This problem of aid withdrawal was exacerbated by the failure of the Acehnese government and the aid agencies to utilise the funds provided in the immediate post-tsunami period for long-term development projects. There was no new investment in any of the major industries of Aceh including tourism, mining and manufacturing. This was largely the result of the high-profile nature of the funding. As Dollar and Pritchett have pointed out, aid agencies aim to maximise funding by satisfying key constituencies and clients. This involves quick, visible results, often at the cost of long-term development work. In Aceh’s case, this meant investment in short- and medium-term reconstruction to the detriment of long-term development plans. Moreover, the large numbers of reconstruction projects and agencies (2,200 of the former; 463 of the latter), each with their own management structures and support services, made for high levels of duplication and overlap, and thus a less efficient use of reconstruction funds. High levels of spending in the immediate post-tsunami period also created inefficiency by fuelling inflation, which rose to more than 40% in November 2005. This significantly reduced the purchasing power of the vast sums of aid money and forced reductions in the delivery of reconstruction.
Consequently, Aceh has experienced a low level of economic growth compared to Indonesia. In the five years to 2013 Aceh grew in real terms by 11% while Indonesia grew 33%. Even more worryingly, Aceh’s economy is only just returning to pre-tsunami levels. In 2013 – the last full year for which data is available – the economy was still 6% below its pre-tsunami size.
This sluggish growth and high inflation has had some severe side effects for the people of Aceh. Work undertaken by John McCarthy, Associate Professor at the Crawford School of Public Policy at the Australian National University, for instance, found that over 50% of people were still suffering a hunger season in 2014.
Withdrawal of the Acehnese rebels from a State of Conflict to a State of Politics
There is no doubt that the transformation of Aceh from a region at war to a region at peace has been dramatic. However, many of the wartime structures and key players still remain, mainly due to the endemic corruption that plagues post-tsunami Aceh.
Interestingly, even during the war there were reports of collusion between the armed rebels – known locally as Gerakan Aceh Merdeka or GAM – and the Indonesian military. Elizabeth Drexler has argued that the resistance in Aceh between 1975 and 2000 was largely considered to be a fabrication created by the Indonesian military in order to justify repression in the region and thereby prevent any civil means of achieving independence. She reports that the initial separatist movement – Aceh Merdeka – was severely limited, citing news reports from 1979: “what is called Aceh Merdeka now has only six people remaining”.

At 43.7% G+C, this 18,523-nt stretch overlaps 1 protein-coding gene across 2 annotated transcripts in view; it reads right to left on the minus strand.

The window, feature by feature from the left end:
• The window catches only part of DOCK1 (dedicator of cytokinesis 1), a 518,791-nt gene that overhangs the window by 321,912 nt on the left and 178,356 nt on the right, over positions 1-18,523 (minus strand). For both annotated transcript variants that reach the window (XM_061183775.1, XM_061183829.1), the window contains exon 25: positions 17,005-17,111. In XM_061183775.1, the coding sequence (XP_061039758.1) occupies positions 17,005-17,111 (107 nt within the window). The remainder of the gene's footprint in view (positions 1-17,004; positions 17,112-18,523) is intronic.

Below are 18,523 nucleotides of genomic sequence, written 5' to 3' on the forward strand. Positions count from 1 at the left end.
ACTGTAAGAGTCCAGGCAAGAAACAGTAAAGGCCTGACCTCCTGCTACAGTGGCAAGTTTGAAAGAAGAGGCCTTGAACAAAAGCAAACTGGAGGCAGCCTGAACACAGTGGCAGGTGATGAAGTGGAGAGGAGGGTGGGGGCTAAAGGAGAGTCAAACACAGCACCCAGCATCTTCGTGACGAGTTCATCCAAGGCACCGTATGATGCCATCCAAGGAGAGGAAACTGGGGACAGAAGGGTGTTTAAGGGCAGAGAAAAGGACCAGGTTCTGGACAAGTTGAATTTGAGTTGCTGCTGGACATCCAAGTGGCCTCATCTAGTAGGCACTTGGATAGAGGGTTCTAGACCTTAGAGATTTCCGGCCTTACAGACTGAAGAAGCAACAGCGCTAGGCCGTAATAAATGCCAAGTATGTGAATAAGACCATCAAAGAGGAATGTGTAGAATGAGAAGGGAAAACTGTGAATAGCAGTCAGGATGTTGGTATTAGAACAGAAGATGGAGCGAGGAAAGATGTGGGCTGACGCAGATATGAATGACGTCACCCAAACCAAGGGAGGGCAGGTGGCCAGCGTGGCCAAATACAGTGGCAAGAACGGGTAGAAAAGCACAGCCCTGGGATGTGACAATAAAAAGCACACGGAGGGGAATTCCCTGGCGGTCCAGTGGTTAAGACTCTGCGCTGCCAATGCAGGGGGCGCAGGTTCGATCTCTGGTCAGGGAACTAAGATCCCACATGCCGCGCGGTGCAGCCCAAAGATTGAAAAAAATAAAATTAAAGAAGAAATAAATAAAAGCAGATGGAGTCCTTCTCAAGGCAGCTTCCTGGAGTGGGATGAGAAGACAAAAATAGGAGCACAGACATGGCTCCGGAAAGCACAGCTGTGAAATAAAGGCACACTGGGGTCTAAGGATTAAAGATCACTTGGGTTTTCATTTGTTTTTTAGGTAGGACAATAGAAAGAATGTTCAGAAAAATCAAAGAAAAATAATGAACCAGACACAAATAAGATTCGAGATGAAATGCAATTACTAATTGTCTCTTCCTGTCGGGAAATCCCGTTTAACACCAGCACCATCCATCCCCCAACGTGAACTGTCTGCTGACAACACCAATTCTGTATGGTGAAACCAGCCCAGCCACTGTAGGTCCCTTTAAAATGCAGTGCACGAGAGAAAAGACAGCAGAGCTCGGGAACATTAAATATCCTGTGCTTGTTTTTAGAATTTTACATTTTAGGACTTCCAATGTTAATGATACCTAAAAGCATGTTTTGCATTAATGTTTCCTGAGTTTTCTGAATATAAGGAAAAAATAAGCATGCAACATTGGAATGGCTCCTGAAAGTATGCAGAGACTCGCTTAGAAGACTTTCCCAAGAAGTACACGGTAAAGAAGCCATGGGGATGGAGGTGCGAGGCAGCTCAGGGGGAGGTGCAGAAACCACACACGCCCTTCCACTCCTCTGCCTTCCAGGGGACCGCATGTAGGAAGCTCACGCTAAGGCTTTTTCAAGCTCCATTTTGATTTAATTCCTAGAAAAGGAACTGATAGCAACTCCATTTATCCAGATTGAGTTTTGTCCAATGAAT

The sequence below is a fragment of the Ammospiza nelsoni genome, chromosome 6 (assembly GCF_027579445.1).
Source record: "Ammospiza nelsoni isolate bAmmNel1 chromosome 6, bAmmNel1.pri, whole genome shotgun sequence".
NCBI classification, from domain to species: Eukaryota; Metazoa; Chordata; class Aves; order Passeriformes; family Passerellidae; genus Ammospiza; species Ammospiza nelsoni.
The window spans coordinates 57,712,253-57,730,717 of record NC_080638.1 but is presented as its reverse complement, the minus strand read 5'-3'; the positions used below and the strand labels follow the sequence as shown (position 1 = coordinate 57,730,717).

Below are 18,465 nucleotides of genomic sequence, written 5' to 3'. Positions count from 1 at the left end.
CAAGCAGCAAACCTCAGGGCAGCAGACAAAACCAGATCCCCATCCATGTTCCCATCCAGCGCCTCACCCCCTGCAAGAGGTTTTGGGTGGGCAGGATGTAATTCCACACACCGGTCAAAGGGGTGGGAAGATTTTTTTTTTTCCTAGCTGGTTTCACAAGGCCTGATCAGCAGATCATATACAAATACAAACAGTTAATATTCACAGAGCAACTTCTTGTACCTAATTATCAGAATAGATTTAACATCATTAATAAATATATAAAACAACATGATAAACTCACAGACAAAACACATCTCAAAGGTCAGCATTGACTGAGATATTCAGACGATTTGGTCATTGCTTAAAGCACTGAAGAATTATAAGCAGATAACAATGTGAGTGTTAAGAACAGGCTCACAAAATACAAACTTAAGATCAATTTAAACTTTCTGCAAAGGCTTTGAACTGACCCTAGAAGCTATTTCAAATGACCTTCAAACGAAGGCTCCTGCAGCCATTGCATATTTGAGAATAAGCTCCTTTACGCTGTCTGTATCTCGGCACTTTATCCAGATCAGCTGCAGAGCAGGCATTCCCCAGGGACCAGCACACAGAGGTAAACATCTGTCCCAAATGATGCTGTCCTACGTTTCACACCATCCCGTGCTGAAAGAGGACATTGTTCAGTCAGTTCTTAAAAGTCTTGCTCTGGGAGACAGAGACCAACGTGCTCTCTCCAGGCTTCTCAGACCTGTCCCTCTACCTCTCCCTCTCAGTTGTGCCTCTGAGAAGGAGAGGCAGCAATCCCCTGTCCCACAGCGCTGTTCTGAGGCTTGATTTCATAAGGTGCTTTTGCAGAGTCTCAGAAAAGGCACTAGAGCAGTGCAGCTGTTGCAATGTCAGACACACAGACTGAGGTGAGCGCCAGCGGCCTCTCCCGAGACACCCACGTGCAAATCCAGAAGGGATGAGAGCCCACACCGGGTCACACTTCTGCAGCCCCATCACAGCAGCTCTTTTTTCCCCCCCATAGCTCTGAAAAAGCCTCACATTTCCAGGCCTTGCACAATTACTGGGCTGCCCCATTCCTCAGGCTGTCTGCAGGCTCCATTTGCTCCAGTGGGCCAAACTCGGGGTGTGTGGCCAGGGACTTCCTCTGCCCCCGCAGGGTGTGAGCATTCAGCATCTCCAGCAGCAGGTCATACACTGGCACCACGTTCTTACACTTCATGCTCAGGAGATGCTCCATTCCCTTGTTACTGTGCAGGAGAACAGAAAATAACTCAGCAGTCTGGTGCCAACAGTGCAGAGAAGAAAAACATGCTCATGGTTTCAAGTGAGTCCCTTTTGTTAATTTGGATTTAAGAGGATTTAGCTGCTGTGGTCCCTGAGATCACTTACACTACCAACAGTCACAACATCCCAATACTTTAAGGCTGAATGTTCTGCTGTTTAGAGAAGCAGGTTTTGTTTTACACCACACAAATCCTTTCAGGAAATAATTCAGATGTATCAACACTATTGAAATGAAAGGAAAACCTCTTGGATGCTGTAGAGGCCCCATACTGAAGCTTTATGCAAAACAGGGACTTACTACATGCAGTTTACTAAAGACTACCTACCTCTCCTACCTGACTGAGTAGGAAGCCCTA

Ironically, however, the Indonesian government’s exaggeration of the rebel violence became a rallying point for dissention across the region, and thus a movement that began with dubious origins became a real source of protest by 1999/2000. Something, then, that had largely operated as an agent provocateur became something real, though alleged collusion between GAM rebels and the Indonesian military continued into the early 2000s. By the time GAM had become strong enough to present an effective challenge, the 2004 tsunami completely devastated the region and wiped out large swathes of the movement. No longer able to represent a legitimate challenge to the Indonesian military, GAM accepted Special Autonomy for Aceh. The collusion, however, continued throughout the early 2000s and beyond the 2004 tsunami.
The rebel leaders of wartime Aceh used their substantial political influence in the immediate post-tsunami period to undertake what Professor Edward Aspinall has called “predatory exploitation” in their quest for lucrative government contracts, limited jobs and international aid. Wartime issues not only continued on in the post-tsunami era, but were exacerbated by the aid money flowing in. Intimidation, extortion and informal taxation all remain significant problems despite the end of hostilities. The continuation of such ineffective governance has further aggravated the region’s structural problems, including slow growth and low-level violence.
Although there has been growing dissatisfaction with the GAM politicians and the May 2014 elections saw a significant reduction in support, the GAM politicians still have never been held fully to account for their weak governance. Arguably, lack of education about how peacetime political and governmental structures are supposed to work has contributed to a lack of accountability for the former rebel leaders.
The old adage: it all gets better with time…or does it?
This is not to say, however, that Aceh is doomed forever to sluggish growth, human rights abuses and poor governance: any state or region undergoing such significant change is bound to experience some initial withdrawal symptoms. The major swings in the May 2014 elections, for instance, suggest that the Acehnese population are increasingly less loyal to GAM for their autonomy from the Indonesian state, and thus more open to holding their politicians to account for their performance in office. This in turn may lead to better development and investment in the future, as well as a reduction in pressure to maintain and strengthen the major distinction between Aceh and Indonesia: its use of hard-line Sharia law. Perhaps this is a sign that Aceh is taking the first steps towards admitting there is a problem.